Friday, 8 May 2015


Last year I managed a British tick every month until July, but after a disastrous start to 2015, Little Bustard-wise, this year did not exactly get off to a flyer. It wasn't just a lack of opportunity but a lack of rarities which I have yet to see, the inevitable diminishing returns of twitching taking their toll.
Red-throated Pipit: a long way from home, but at least I didn't have to identify it 'on call'...
Workshy and retired birders will scoff at this, but conscientious breadwinners, burdened by full-time employment, will surely recognise what I mean when I say that there is nothing worse than a short-staying mega which turns up during the working week and bales before you have even plucked up the courage to ask if you could be relieved of parenting/shopping/DIY duties on Saturday for a bit of R&R. If travelling the country in a state of heightened anxiety can be described as R&R.  
...and thankfully it turned up the day before I went 'on call'
Spring is usually the time of maximum frustration as short-staying megas tend to turn up at inconvenient times and not hang about. Spring 2015 seems to have bucked the trend though, with the star birds turning up on weekends, lingering for a bit and even coming back for seconds after an initially brief stay. So much so that, since the start of April, I have been able to see a Greater Yellowlegs and a Hudsonian Godwit within one county of my home in Dorset, a Great Blue Heron in slightly farther afield Scilly, and a Red-throated Pipit on the edge of the Peak District. Three of which were new British birds for me in consecutive weekends.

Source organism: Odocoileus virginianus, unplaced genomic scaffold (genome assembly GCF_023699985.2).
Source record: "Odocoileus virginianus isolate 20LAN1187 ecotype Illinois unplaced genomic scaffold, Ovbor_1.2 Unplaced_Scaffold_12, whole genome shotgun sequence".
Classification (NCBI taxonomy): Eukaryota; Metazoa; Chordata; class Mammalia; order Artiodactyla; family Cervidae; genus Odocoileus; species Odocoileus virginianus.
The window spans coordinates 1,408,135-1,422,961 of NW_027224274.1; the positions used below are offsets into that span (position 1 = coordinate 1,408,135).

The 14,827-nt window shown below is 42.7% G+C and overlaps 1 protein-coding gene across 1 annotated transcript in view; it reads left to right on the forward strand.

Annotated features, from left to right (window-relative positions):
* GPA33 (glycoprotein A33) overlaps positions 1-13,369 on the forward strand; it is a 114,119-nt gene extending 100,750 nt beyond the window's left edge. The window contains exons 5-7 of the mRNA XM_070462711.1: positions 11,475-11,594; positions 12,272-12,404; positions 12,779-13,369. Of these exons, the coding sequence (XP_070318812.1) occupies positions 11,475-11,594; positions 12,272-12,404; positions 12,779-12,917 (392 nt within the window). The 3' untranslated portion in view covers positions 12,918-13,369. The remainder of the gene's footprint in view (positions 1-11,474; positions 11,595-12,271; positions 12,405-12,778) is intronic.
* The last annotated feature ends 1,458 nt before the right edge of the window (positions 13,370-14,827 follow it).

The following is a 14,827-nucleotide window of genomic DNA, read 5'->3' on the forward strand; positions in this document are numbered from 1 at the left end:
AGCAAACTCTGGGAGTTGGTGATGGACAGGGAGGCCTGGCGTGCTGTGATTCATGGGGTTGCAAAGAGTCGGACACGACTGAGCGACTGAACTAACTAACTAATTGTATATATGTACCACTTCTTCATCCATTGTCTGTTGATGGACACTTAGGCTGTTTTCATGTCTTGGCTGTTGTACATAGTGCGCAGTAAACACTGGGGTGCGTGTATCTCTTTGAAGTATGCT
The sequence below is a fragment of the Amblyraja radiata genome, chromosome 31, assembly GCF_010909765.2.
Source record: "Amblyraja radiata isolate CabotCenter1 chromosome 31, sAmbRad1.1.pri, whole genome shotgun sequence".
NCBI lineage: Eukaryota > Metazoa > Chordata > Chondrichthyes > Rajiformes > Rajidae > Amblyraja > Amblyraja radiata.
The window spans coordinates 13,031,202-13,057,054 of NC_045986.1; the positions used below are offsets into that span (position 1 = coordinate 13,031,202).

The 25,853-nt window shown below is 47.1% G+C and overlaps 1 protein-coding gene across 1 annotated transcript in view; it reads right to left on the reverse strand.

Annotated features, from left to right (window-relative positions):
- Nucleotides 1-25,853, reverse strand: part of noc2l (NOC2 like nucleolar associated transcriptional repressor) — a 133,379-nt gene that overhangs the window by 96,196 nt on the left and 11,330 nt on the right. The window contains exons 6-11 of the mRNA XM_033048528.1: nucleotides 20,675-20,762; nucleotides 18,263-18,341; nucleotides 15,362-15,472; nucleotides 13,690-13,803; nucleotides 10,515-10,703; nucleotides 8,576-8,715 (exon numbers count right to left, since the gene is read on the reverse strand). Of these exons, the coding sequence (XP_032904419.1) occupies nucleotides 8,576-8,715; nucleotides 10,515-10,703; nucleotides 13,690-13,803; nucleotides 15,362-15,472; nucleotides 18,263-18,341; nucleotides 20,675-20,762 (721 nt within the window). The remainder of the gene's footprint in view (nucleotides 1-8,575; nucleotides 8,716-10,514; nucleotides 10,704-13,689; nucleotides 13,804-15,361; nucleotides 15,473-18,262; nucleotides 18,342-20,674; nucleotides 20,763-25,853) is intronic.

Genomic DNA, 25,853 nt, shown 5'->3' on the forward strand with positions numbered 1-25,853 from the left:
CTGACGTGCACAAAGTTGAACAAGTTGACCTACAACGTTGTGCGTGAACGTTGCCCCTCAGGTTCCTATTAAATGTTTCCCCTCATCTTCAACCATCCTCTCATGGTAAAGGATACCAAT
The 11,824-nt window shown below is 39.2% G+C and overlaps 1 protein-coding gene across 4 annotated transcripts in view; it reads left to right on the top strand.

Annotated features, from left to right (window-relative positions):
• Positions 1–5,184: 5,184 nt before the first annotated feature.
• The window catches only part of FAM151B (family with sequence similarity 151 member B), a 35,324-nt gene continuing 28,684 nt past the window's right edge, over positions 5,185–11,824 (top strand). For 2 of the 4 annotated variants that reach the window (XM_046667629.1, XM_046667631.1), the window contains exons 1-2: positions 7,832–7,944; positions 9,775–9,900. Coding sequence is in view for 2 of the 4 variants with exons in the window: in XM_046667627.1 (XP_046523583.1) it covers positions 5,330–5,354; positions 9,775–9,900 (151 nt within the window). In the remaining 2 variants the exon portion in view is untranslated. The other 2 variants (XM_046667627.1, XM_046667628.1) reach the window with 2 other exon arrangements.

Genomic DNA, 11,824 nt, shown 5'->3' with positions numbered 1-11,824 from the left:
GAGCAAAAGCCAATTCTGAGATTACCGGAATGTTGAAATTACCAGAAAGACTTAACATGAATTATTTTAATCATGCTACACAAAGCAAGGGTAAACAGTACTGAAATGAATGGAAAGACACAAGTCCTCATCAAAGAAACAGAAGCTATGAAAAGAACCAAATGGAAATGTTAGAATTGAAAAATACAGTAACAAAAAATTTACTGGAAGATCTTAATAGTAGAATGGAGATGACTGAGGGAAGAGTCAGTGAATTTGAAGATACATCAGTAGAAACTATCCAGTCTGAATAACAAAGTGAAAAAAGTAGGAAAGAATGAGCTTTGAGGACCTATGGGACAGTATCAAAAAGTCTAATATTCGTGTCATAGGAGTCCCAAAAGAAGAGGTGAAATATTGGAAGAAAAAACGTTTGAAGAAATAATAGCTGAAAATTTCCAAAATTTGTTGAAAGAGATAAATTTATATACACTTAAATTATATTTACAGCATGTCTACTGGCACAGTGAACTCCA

Hudsonian Godwit - a mere (Meare?) 60 miles from home, and on a Saturday
News of the Yellowlegs and the Godwit also broke sufficiently early in the day to allow me to nip out before the rest of the family were fully mobilised and get back before I was really missed. Even the Pipit could have been twitched on the day of its discovery, though being 5 hours away I am not sure 'I'm just popping out for a paper' would have cut the mustard by way of an excuse, so I had to wait until the following day for that.
Greater Yellowlegs - even closer at 56 miles from home. And a big thanks to the staff at Titchfield Haven who returned my lost memory card - a credit to Hampshire County Council who run the reserve!
Of course this fortunate streak must come to an end - probably this weekend, as I am again 'on call' and have to stay within an hour or so of HQ - precisely the constraint which deprived me of the chance to clap eyes on the Little Bustard at the turn of the year. So I guess I'll just sit tight, ride it out and put away my twitching boots for the next few days. Unless of course that breeding plumaged male Rock Thrush decides to pitch up on Portland. Preferably on Saturday...
The Great Blue Heron arrived on a Tuesday, but had the decency to stay until the weekend

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